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Supreme Court holds private meeting to discuss Trump's appeal on DACA decision
U.S. Supreme Court considers intervening in DACA. (Photo by Mark Wilson/Getty Images

Supreme Court holds private meeting to discuss Trump's appeal on DACA decision

The U.S. Supreme Court privately discussed on Friday how to handle President Donald Trump’s appeal of a judge’s decision to block his plan to end protections for so-called Dreamers, Yahoo News reported.

A decision on whether the nine justices will take up the case could come as early as Tuesday, the report stated.

The Trump administration is appealing a Jan. 9 ruling by U.S. District Judge William Alsup that stopped the president's order to end DACA. The program protects young adults who entered the country illegally. It also provides them with permits and other benefits.

Why is this happening?

Lawmakers have been unable to agree on DACA, and their last attempt at legislation on the matter failed in the Senate on Thursday. Former President Barack Obama implemented DACA in 2012.

If the Supreme Court hears the appeal by the Trump administration, a ruling would not likely happen until late June, Yahoo News reported. If they reject the appeal, Alsup’s nation-wide injunction against the president’s plan will stand as other legal challenges to Trump’s action move forward.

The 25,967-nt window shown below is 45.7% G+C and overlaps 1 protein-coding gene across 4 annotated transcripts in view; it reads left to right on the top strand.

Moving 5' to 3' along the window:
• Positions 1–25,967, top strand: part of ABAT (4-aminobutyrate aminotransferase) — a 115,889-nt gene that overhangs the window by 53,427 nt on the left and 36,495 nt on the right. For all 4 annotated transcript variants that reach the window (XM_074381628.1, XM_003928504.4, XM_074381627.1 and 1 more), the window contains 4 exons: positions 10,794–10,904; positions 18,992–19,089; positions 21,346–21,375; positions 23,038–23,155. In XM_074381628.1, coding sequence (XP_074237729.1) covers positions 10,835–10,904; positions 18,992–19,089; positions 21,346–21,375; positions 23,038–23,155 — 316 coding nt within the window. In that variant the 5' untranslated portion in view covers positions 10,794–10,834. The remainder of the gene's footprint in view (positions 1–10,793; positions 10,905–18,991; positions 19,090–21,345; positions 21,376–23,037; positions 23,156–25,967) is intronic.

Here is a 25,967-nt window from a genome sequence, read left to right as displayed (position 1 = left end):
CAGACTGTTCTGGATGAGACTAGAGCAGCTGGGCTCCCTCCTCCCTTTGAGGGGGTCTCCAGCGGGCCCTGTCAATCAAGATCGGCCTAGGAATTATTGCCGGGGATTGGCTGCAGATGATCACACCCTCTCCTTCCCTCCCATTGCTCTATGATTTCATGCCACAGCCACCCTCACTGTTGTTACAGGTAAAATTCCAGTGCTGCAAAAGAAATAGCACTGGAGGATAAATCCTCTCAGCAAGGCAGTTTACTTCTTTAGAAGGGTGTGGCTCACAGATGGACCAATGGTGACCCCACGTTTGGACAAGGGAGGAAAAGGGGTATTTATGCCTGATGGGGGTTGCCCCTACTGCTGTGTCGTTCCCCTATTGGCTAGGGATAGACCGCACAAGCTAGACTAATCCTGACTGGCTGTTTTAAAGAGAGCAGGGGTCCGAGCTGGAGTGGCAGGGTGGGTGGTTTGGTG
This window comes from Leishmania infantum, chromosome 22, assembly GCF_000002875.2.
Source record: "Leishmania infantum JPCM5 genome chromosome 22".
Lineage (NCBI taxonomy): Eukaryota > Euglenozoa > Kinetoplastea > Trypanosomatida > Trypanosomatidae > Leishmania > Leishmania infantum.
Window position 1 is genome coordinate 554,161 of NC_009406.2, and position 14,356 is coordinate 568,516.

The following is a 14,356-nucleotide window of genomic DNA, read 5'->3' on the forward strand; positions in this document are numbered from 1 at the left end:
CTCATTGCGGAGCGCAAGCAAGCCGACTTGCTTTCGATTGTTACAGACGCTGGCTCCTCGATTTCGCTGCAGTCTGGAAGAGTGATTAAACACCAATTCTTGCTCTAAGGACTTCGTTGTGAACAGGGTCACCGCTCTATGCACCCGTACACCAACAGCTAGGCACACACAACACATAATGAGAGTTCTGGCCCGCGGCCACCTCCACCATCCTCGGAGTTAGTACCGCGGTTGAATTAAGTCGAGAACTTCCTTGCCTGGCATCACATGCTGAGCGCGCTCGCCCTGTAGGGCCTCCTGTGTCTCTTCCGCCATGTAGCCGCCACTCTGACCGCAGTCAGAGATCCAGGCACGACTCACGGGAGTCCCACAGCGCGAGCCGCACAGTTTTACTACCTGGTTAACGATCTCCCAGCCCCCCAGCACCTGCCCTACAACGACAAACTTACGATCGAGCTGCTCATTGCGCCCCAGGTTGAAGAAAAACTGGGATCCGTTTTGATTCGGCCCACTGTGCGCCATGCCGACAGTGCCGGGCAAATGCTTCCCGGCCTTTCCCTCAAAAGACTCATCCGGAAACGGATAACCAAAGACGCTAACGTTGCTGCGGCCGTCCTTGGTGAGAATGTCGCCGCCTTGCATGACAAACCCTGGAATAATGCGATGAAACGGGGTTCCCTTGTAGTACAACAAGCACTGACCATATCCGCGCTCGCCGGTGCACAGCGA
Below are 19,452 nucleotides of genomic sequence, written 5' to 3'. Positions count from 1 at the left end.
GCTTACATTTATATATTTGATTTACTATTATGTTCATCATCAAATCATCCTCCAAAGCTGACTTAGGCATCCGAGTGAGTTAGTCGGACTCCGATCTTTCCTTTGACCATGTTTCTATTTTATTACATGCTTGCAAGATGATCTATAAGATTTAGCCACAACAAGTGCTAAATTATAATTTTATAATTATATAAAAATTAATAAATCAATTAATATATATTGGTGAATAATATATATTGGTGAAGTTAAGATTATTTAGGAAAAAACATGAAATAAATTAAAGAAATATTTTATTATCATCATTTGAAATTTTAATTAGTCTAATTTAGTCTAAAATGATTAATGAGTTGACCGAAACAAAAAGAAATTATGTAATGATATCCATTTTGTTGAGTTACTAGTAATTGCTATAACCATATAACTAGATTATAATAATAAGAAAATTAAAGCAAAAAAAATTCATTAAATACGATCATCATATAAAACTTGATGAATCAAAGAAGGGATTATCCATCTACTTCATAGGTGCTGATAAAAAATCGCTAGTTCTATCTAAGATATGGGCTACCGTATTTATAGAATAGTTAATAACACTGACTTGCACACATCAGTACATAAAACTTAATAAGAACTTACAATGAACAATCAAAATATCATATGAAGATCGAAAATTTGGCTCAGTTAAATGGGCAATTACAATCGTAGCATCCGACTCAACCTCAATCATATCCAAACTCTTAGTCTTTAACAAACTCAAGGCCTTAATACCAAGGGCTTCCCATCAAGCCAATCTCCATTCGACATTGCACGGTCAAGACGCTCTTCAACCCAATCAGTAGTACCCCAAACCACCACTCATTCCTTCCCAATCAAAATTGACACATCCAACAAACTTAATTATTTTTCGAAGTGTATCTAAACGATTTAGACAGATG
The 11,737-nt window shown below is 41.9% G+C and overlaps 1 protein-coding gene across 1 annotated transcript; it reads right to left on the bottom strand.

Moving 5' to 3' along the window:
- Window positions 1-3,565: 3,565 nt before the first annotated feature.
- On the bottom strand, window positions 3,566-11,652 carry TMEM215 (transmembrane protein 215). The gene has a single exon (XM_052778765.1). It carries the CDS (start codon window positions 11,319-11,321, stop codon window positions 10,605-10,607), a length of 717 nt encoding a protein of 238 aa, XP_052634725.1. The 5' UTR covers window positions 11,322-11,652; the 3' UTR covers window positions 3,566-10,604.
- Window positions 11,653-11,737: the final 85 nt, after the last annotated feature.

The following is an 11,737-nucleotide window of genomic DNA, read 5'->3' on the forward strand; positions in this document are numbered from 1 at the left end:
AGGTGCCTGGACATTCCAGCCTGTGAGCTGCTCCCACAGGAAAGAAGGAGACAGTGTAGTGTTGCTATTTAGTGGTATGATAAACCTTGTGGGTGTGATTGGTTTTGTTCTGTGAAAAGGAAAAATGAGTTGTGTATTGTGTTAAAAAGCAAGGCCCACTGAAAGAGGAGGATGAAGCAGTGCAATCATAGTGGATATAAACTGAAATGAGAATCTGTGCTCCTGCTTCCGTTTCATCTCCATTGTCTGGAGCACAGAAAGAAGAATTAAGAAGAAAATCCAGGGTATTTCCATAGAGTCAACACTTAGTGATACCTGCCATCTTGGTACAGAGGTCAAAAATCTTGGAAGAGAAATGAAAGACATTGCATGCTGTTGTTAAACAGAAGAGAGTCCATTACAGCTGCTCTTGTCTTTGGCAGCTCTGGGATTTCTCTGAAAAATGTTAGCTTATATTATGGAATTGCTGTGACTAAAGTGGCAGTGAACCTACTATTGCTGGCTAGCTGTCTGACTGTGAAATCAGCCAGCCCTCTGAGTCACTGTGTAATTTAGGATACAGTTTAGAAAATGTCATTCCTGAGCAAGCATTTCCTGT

What happens in the meantime?

Trump’s order would cause DACA to be phased out March 5. But the injunction, if it remains in place, would allow DACA beneficiaries to reapply for protections, Yahoo News reported.

A second U.S. judge on Tuesday issued a similar injunction that orders the Trump administration to retain DACA.

Democrats and some Republicans have vigorously pushed to protect the Dreamers.

Trump’s move to end DACA led to legal challenges from Democratic state attorneys, and other organizations and individuals, Yahoo News stated. Trump’s administration maintains that Obama overreached his power by bypassing Congress when establishing DACA.

The president has backed legislation to give dreamers citizenship but also cuts back on legal immigration.

DACA allowed about 700,000 young adults receive protections for two years. After that time, they must reapply.

About 1.8 million people are eligible for DACA, according to the report.

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